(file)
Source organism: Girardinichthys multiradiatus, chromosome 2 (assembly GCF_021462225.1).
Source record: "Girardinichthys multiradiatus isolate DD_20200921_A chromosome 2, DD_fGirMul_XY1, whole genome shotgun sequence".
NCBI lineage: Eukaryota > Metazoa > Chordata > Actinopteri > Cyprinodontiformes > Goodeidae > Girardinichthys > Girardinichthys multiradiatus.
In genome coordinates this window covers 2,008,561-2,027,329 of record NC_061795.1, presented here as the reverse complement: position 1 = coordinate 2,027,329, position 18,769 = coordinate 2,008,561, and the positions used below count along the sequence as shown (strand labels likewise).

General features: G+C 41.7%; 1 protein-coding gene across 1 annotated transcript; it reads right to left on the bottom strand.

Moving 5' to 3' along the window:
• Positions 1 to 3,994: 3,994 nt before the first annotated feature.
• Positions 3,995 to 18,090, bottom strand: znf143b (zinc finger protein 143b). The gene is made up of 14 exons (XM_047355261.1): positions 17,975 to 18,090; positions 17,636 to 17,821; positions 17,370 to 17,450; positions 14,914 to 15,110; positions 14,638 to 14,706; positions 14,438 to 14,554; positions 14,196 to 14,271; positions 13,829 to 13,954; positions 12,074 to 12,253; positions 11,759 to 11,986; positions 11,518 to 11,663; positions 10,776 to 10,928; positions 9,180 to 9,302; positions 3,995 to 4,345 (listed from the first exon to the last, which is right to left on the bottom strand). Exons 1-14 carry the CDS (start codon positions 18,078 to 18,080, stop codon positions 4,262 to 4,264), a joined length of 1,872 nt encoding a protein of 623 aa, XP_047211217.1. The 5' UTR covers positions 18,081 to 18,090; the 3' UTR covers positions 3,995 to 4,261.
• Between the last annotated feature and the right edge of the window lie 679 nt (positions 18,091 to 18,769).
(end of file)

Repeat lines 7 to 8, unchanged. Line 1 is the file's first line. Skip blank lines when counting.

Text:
• Positions 1 to 3,994: 3,994 nt before the first annotated feature.
• Positions 3,995 to 18,090, bottom strand: znf143b (zinc finger protein 143b). The gene is made up of 14 exons (XM_047355261.1): positions 17,975 to 18,090; positions 17,636 to 17,821; positions 17,370 to 17,450; positions 14,914 to 15,110; positions 14,638 to 14,706; positions 14,438 to 14,554; positions 14,196 to 14,271; positions 13,829 to 13,954; positions 12,074 to 12,253; positions 11,759 to 11,986; positions 11,518 to 11,663; positions 10,776 to 10,928; positions 9,180 to 9,302; positions 3,995 to 4,345 (listed from the first exon to the last, which is right to left on the bottom strand). Exons 1-14 carry the CDS (start codon positions 18,078 to 18,080, stop codon positions 4,262 to 4,264), a joined length of 1,872 nt encoding a protein of 623 aa, XP_047211217.1. The 5' UTR covers positions 18,081 to 18,090; the 3' UTR covers positions 3,995 to 4,261.